Democratic forces determined to go ahead with presidential primaries
The United Democratic Forces (UDF) is determined to go ahead with its decision to nominate a common presidential candidate through a series of primaries, despite the Belarusian Popular Front`s refusal to participate in them.
The coalition does not plan to seriously change its plans, Lew Marholin, head of the UDF`s group in charge of devising the procedure, told BelaPAN following a round-table conference held in Minsk on Wednesday.
"Only two issues have not yet been resolved," Mr. Marholin said.
Firstly, the working group has not yet decided how many people should cast their votes in the primaries for their results to be valid, he said.
Secondly, some question the working group`s earlier decision to hold another Congress of Democratic Forces as the second stage of the nomination procedure if none of the contenders gain more than 50 percent of the vote, Mr. Marholin said.
"Some of us doubt that the winners should be allowed to invite delegates to the congress in proportion to the results of the primaries," he said. "This would allegedly substitute the voters` decision for the will of the potential candidates."
The opposition coalition will pursue the chosen course of action irrespective of the Belarusian Popular Front`s further moves, Mr. Marholin said. However, the party is still welcome to participate in the primaries, he added.
"After all, what`s wrong with, let`s say, 100,000 people watching a contest between the leaders of the United Civic Party and the Belarusian Party of Communists, Anatol Lyabedzka and Syarhey Kalyakin, and deciding which one of them is better?" Mr. Marholin said.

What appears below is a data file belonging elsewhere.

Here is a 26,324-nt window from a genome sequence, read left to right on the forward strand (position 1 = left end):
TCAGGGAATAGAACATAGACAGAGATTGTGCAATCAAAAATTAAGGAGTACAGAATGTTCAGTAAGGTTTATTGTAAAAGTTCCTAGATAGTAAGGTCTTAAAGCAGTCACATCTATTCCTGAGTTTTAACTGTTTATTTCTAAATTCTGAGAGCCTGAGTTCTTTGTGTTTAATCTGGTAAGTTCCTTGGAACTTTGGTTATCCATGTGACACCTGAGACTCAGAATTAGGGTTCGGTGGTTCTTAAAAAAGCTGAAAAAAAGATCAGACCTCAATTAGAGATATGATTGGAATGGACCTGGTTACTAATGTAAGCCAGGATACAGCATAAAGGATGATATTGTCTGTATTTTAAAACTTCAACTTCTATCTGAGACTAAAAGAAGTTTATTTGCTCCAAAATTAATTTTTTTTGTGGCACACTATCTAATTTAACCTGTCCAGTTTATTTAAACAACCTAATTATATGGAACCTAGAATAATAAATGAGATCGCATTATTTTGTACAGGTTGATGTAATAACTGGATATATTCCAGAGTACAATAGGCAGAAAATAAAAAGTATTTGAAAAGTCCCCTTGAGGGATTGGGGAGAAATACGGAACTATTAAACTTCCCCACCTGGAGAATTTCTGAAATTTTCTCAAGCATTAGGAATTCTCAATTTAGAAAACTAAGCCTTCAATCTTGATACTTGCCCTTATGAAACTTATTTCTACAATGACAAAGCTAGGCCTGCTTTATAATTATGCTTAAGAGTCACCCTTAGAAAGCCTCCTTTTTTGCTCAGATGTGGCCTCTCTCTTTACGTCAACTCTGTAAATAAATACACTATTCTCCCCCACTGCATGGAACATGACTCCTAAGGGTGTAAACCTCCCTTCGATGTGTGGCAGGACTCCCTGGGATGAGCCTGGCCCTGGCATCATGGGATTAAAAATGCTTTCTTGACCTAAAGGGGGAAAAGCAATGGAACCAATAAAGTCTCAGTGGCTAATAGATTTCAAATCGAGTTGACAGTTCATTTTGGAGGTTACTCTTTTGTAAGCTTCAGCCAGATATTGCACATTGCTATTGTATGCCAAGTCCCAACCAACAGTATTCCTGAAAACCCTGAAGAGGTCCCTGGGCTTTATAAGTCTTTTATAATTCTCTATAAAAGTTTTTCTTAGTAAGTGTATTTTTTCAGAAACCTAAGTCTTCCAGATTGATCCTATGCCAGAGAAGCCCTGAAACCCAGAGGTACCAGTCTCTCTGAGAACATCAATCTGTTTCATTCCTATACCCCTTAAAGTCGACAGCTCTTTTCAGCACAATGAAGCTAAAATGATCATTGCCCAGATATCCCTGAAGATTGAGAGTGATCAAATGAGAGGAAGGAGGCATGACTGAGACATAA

The nomination procedure should offer every person an equal opportunity to become the opposition coalition`s candidate, Mr. Kalyakin told BelaPAN.
"We don`t know who will participate in the nomination procedure," Mr. Kalyakin said. "The most important thing is to involve the largest possible number of common people in the primaries and not limit them to members of opposition parties. If 100,000 people vote for this or that candidate, it doesn`t matter how many contenders we will have. This will be a choice by at least 1.5 percent of the electorate, which is more than the number of people behind any candidate who could be elected at a national-level congress or a party convention. The winner of the UPF`s nomination campaign will be the favorite among all the pro-democratic candidates. If the procedure is embraced by the broad public, I assure you, those who oppose it today will try to join us and get in the lead."
The primaries will focus on the nominees and not organizations, which will be able to influence the nomination procedure but not stop it, Viktar Ivashkevich, leader of the Minsk city organization of the Belarusian Popular Front (BPF), told BelaPAN.
"I believe that Lyavon Barshchewski [former BPF chairman], who has not been banned from running for president by his party, as well as his team may and can be involved in the nomination procedure," he said.
As Mr. Marholin said in an earlier interview with BelaPAN, potential nominees will be required to know both Belarusian and Russian, make a public statement explaining why Alyaksandr Lukashenka cannot be president and make a donation to a common campaign fund.
The registered contenders will be able to conduct their nomination campaigns between October 2009 and April 2010, Mr. Marholin said. The primaries will be held in large cities in April 2010, he said. Between five and seven hopefuls and about 100,000 voters will probably be involved in the primaries, Mr. Marholin said.
The next presidential election is to be held in Belarus in late 2010 or early 2011.